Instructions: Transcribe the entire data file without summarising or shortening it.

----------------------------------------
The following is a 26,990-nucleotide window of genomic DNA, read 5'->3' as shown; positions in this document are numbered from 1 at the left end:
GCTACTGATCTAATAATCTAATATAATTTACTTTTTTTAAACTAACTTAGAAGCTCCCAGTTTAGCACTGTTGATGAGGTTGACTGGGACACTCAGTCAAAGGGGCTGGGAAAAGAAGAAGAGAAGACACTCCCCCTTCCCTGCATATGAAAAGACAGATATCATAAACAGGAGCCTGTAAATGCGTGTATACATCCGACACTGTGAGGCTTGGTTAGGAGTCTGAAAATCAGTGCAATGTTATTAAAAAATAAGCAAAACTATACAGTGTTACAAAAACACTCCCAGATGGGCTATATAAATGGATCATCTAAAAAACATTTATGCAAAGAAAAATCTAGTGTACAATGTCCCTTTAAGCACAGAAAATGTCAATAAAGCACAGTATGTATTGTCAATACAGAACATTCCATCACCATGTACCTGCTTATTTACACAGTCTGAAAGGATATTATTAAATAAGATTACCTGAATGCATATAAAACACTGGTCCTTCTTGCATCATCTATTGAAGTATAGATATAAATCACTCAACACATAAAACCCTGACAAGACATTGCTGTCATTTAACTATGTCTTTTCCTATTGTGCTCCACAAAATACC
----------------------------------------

The following is a 26,990-nucleotide window of genomic DNA, read 5'->3' as shown; positions in this document are numbered from 1 at the left end:
GCTACTGATCTAATAATCTAATATAATTTACTTTTTTTAAACTAACTTAGAAGCTCCCAGTTTAGCACTGTTGATGAGGTTGACTGGGACACTCAGTCAAAGGGGCTGGGAAAAGAAGAAGAGAAGACACTCCCCCTTCCCTGCATATGAAAAGACAGATATCATAAACAGGAGCCTGTAAATGCGTGTATACATCCGACACTGTGAGGCTTGGTTAGGAGTCTGAAAATCAGTGCAATGTTATTAAAAAATAAGCAAAACTATACAGTGTTACAAAAACACTCCCAGATGGGCTATATAAATGGATCATCTAAAAAACATTTATGCAAAGAAAAATCTAGTGTACAATGTCCCTTTAAGCACAGAAAATGTCAATAAAGCACAGTATGTATTGTCAATACAGAACATTCCATCACCATGTACCTGCTTATTTACACAGTCTGAAAGGATATTATTAAATAAGATTACCTGAATGCATATAAAACACTGGTCCTTCTTGCATCATCTATTGAAGTATAGATATAAATCACTCAACACATAAAACCCTGACAAGACATTGCTGTCATTTAACTATGTCTTTTCCTATTGTGCTCCACAAAATACC